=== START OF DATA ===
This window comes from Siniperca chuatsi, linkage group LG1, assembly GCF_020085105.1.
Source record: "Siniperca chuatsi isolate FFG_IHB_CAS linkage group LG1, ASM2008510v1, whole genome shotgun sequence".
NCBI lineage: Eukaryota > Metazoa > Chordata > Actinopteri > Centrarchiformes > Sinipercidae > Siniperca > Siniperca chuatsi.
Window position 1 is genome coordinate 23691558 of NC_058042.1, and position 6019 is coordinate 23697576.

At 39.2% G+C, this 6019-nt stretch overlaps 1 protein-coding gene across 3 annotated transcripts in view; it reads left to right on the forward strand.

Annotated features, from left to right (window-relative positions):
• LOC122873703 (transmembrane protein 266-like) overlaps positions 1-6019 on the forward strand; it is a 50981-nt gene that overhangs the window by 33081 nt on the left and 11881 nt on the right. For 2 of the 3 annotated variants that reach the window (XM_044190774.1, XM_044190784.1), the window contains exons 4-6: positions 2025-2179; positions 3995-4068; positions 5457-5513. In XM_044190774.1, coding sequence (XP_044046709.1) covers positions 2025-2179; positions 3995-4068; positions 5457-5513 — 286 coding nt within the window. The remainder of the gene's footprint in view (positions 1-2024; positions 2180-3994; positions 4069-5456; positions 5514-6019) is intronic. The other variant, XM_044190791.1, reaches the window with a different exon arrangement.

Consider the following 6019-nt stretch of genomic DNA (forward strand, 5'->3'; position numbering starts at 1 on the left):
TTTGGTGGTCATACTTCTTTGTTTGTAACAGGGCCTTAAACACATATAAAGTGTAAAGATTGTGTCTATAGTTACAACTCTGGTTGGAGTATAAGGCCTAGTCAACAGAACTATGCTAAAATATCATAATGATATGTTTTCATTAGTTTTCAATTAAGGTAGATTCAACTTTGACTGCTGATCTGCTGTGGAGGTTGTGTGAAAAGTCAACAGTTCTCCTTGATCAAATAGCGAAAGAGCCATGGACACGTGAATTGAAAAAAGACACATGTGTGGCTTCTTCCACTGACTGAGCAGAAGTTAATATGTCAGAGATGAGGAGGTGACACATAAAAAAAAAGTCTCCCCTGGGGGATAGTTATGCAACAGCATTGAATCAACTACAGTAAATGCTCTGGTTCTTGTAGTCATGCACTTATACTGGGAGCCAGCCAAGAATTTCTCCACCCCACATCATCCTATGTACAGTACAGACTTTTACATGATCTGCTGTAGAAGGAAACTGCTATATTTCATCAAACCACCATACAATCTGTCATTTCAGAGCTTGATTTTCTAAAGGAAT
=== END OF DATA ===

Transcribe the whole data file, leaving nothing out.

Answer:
This window comes from Siniperca chuatsi, linkage group LG1, assembly GCF_020085105.1.
Source record: "Siniperca chuatsi isolate FFG_IHB_CAS linkage group LG1, ASM2008510v1, whole genome shotgun sequence".
NCBI lineage: Eukaryota > Metazoa > Chordata > Actinopteri > Centrarchiformes > Sinipercidae > Siniperca > Siniperca chuatsi.
Window position 1 is genome coordinate 23691558 of NC_058042.1, and position 6019 is coordinate 23697576.

At 39.2% G+C, this 6019-nt stretch overlaps 1 protein-coding gene across 3 annotated transcripts in view; it reads left to right on the forward strand.

Annotated features, from left to right (window-relative positions):
• LOC122873703 (transmembrane protein 266-like) overlaps positions 1-6019 on the forward strand; it is a 50981-nt gene that overhangs the window by 33081 nt on the left and 11881 nt on the right. For 2 of the 3 annotated variants that reach the window (XM_044190774.1, XM_044190784.1), the window contains exons 4-6: positions 2025-2179; positions 3995-4068; positions 5457-5513. In XM_044190774.1, coding sequence (XP_044046709.1) covers positions 2025-2179; positions 3995-4068; positions 5457-5513 — 286 coding nt within the window. The remainder of the gene's footprint in view (positions 1-2024; positions 2180-3994; positions 4069-5456; positions 5514-6019) is intronic. The other variant, XM_044190791.1, reaches the window with a different exon arrangement.

Consider the following 6019-nt stretch of genomic DNA (forward strand, 5'->3'; position numbering starts at 1 on the left):
TTTGGTGGTCATACTTCTTTGTTTGTAACAGGGCCTTAAACACATATAAAGTGTAAAGATTGTGTCTATAGTTACAACTCTGGTTGGAGTATAAGGCCTAGTCAACAGAACTATGCTAAAATATCATAATGATATGTTTTCATTAGTTTTCAATTAAGGTAGATTCAACTTTGACTGCTGATCTGCTGTGGAGGTTGTGTGAAAAGTCAACAGTTCTCCTTGATCAAATAGCGAAAGAGCCATGGACACGTGAATTGAAAAAAGACACATGTGTGGCTTCTTCCACTGACTGAGCAGAAGTTAATATGTCAGAGATGAGGAGGTGACACATAAAAAAAAAGTCTCCCCTGGGGGATAGTTATGCAACAGCATTGAATCAACTACAGTAAATGCTCTGGTTCTTGTAGTCATGCACTTATACTGGGAGCCAGCCAAGAATTTCTCCACCCCACATCATCCTATGTACAGTACAGACTTTTACATGATCTGCTGTAGAAGGAAACTGCTATATTTCATCAAACCACCATACAATCTGTCATTTCAGAGCTTGATTTTCTAAAGGAAT